Dartmoor National Park may be famous for its high security prison and the Hound of the Baskervilles, but it also has its gardenlike features
And now, as they say, for something completely different.
After the South West Coast Path with its perfect blend of the majestic and the bucolic, Dartmoor National Park provides a sharp and fascinating contrast.
It’s only a brief journey from the one to the other (Dartmoor National Park practically begins in the northern suburbs of Plymouth), but one that takes you from a landscape of sudden changes to one whose very charm is its remorseless, occasionally even bleak monotony.
I know that this may not sound like a specifically strong endorsement, but it is exactly that – read it like the opposite of “damning with faint praise”, as a “praise through words of harsh judgment” perhaps.
The Dartmoor landscape, through a series of constant and slight variations of the same recurrent motives, has a mesmerizing, meditative effect. You really have to try this for yourself.
Mind you, the really bleak and monotonous bits are restricted to the high moors, the area around Princetown and Dartmoor Prison (more of this soon).
Drake’s Country – the smiling face of the Moors
The sections of Dartmoor National Park immediately to the north of Plymouth are, in comparison, almost gardenlike. When we visited in late April, the gorse was in full bloom, and the whole scenery was drenched in glorious sunshine, emphasizing the picturesque qualities of the landscape.
The excellent Moorland Garden Hotel, where we were staying, was only a 5-minute walk away (through the hotel gardens) from one of the area’s main bus lines (Plymouth to Tavistock, with regular services – up to 4 times an hour – throughout the day). This made it a perfect base for explorations into the southern side of the National Park and even for trips into the high moors. (Tavistock is the local transport hub.)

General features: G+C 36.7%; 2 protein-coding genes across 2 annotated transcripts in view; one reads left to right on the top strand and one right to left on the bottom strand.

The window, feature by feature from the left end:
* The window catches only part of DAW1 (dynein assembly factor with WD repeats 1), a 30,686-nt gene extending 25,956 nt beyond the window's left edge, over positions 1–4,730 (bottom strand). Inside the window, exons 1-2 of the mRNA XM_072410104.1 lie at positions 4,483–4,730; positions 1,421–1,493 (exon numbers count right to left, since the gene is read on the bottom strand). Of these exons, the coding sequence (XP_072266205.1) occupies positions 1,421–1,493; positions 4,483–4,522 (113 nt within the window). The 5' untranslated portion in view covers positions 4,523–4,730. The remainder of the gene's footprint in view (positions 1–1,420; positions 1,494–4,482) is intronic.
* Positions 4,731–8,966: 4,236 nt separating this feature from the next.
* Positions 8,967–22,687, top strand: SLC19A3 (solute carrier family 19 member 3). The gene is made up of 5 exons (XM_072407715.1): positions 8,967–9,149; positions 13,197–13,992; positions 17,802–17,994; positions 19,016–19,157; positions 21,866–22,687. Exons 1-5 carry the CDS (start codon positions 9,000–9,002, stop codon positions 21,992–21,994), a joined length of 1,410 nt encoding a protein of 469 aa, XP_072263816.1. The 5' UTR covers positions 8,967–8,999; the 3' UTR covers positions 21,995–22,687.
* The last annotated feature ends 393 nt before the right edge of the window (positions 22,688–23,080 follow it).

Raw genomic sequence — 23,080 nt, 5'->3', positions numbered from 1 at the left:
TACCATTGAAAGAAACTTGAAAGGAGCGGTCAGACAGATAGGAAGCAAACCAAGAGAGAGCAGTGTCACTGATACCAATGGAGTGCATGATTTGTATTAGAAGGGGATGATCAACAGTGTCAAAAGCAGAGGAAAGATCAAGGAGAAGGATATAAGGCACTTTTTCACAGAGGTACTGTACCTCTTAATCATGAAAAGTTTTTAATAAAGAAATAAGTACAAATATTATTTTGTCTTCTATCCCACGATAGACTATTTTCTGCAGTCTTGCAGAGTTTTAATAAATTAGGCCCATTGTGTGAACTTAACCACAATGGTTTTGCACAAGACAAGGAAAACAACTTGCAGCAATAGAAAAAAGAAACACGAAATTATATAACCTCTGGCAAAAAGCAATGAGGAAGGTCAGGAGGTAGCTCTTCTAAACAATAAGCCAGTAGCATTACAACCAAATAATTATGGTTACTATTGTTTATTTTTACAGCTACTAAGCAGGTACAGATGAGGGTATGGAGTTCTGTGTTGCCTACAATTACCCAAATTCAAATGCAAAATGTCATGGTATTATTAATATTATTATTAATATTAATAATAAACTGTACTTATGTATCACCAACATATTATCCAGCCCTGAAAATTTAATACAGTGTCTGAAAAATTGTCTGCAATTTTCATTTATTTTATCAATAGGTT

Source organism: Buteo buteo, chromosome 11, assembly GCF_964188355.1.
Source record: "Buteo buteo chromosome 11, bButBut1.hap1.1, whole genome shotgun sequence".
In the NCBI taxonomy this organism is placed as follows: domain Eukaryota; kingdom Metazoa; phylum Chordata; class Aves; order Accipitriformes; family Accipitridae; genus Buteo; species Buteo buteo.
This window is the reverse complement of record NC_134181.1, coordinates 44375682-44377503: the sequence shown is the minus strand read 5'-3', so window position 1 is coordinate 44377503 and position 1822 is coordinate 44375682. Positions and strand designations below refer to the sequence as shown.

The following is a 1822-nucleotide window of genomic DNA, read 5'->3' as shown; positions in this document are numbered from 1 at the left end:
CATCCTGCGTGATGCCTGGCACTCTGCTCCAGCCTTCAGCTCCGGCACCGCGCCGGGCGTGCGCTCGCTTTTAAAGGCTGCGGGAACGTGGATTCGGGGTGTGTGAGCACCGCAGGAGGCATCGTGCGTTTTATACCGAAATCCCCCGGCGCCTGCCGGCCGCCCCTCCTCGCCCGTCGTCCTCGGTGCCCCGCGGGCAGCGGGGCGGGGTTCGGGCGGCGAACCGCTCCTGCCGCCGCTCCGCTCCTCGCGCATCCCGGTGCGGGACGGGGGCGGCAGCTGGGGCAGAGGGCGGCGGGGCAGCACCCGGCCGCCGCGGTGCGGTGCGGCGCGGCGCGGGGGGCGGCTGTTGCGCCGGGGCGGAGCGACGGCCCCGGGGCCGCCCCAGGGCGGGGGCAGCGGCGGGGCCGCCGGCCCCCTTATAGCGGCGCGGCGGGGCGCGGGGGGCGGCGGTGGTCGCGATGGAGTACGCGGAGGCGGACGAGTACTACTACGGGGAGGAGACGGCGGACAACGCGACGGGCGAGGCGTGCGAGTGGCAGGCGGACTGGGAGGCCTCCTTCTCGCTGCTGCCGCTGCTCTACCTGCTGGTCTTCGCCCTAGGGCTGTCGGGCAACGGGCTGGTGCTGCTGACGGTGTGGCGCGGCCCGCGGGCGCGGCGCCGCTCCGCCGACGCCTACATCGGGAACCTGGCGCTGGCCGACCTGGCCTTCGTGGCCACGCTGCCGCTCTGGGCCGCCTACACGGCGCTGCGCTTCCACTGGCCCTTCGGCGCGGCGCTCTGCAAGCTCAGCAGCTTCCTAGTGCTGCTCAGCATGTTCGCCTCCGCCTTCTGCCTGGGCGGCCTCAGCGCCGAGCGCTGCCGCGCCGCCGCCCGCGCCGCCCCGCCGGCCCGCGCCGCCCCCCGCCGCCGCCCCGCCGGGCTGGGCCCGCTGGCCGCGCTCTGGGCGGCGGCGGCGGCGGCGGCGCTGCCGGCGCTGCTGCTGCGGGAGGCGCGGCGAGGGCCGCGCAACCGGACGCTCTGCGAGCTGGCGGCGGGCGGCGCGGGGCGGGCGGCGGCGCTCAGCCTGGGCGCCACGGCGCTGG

It also has to be said that the Moorland Garden Hotel serves a mean Devon Cream Tea, with very good quality strawberry jam and proper clotted cream – reminding you that you are still in South Devon, no matter how different from the coast the landscape may look. (Worth checking out too is the fine dining they offer in their Wildflower Restaurant.)
This part of southwest England is also known as Drake’s country – after Sir Francis Drake who was born and raised here, Queen Elizabeth’s personal buccaneer, court favourite and (so it has been rumoured) sometimes lover (Elizabeth I, that is, not Elizabeth II, the current Queen of England, who does, so far as is known, not share her namesake’s inclination towards either pirates or piracy).
The area’s main hiking trail – and a good way of getting to know this section of Dartmoor National Park – is called the Drake’s Trail. Its main route (21 miles or approx. 30 km long) connects the towns of Plymouth and Tavistock, but it branches out, at roughly the half way mark near the village of Yelverton, into a network of shorter walks, each of which will take you about two to three hours.
For our first hike in the area, we chose the loop around the hamlet of Clearbrook, starting on a path near our hotel and proceeding northwards towards Yelverton …
… before crossing the busy main road and turning southwards in the direction of Clearbrook.
On this stretch of the trail, you will have plenty of opportunities to familiarize yourself with some of the region’s features: the gorse, the ponies and the sheep …
… as well as the leats, artificial watercourses that have been dug into the ground for centuries to irrigate the drier lowlands of the region with water from the much wetter high moors.
When you can see the hamlet of Clearbrook in the distance …
… it is time to turn right, in the direction of the Moorland Gardens or the bus stop on the line between Plymouth and Tavistock.
A perfect walk for a first afternoon in the area!